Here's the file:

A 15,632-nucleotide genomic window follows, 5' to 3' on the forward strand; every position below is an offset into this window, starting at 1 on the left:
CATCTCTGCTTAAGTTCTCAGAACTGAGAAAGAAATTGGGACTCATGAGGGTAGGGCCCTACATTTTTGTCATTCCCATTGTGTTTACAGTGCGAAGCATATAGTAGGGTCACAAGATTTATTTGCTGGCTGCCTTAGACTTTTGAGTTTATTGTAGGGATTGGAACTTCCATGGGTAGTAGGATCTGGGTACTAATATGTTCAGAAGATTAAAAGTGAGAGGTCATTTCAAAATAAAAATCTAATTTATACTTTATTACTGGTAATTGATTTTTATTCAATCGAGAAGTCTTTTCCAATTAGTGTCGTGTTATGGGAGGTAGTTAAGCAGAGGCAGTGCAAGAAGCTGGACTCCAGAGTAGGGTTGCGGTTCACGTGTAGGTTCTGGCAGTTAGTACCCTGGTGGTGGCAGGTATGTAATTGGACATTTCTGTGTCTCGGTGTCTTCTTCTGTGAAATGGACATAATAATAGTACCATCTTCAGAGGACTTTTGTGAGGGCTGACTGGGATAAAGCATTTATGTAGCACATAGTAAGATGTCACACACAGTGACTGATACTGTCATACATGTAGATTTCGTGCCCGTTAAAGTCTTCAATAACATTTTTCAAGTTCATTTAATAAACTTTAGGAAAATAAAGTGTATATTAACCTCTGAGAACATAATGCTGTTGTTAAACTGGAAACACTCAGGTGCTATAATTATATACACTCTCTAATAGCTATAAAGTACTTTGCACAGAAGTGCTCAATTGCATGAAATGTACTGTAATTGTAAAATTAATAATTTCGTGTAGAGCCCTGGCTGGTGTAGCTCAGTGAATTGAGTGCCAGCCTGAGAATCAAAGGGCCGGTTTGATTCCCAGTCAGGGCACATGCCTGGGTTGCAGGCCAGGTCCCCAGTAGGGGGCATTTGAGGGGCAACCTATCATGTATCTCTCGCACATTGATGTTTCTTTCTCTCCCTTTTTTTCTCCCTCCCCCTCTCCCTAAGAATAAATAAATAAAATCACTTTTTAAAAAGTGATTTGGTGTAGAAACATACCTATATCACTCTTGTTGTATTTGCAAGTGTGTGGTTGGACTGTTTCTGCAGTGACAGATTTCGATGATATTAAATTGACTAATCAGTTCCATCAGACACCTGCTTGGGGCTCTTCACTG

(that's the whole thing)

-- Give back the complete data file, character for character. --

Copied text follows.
A 15,632-nucleotide genomic window follows, 5' to 3' on the forward strand; every position below is an offset into this window, starting at 1 on the left:
CATCTCTGCTTAAGTTCTCAGAACTGAGAAAGAAATTGGGACTCATGAGGGTAGGGCCCTACATTTTTGTCATTCCCATTGTGTTTACAGTGCGAAGCATATAGTAGGGTCACAAGATTTATTTGCTGGCTGCCTTAGACTTTTGAGTTTATTGTAGGGATTGGAACTTCCATGGGTAGTAGGATCTGGGTACTAATATGTTCAGAAGATTAAAAGTGAGAGGTCATTTCAAAATAAAAATCTAATTTATACTTTATTACTGGTAATTGATTTTTATTCAATCGAGAAGTCTTTTCCAATTAGTGTCGTGTTATGGGAGGTAGTTAAGCAGAGGCAGTGCAAGAAGCTGGACTCCAGAGTAGGGTTGCGGTTCACGTGTAGGTTCTGGCAGTTAGTACCCTGGTGGTGGCAGGTATGTAATTGGACATTTCTGTGTCTCGGTGTCTTCTTCTGTGAAATGGACATAATAATAGTACCATCTTCAGAGGACTTTTGTGAGGGCTGACTGGGATAAAGCATTTATGTAGCACATAGTAAGATGTCACACACAGTGACTGATACTGTCATACATGTAGATTTCGTGCCCGTTAAAGTCTTCAATAACATTTTTCAAGTTCATTTAATAAACTTTAGGAAAATAAAGTGTATATTAACCTCTGAGAACATAATGCTGTTGTTAAACTGGAAACACTCAGGTGCTATAATTATATACACTCTCTAATAGCTATAAAGTACTTTGCACAGAAGTGCTCAATTGCATGAAATGTACTGTAATTGTAAAATTAATAATTTCGTGTAGAGCCCTGGCTGGTGTAGCTCAGTGAATTGAGTGCCAGCCTGAGAATCAAAGGGCCGGTTTGATTCCCAGTCAGGGCACATGCCTGGGTTGCAGGCCAGGTCCCCAGTAGGGGGCATTTGAGGGGCAACCTATCATGTATCTCTCGCACATTGATGTTTCTTTCTCTCCCTTTTTTTCTCCCTCCCCCTCTCCCTAAGAATAAATAAATAAAATCACTTTTTAAAAAGTGATTTGGTGTAGAAACATACCTATATCACTCTTGTTGTATTTGCAAGTGTGTGGTTGGACTGTTTCTGCAGTGACAGATTTCGATGATATTAAATTGACTAATCAGTTCCATCAGACACCTGCTTGGGGCTCTTCACTG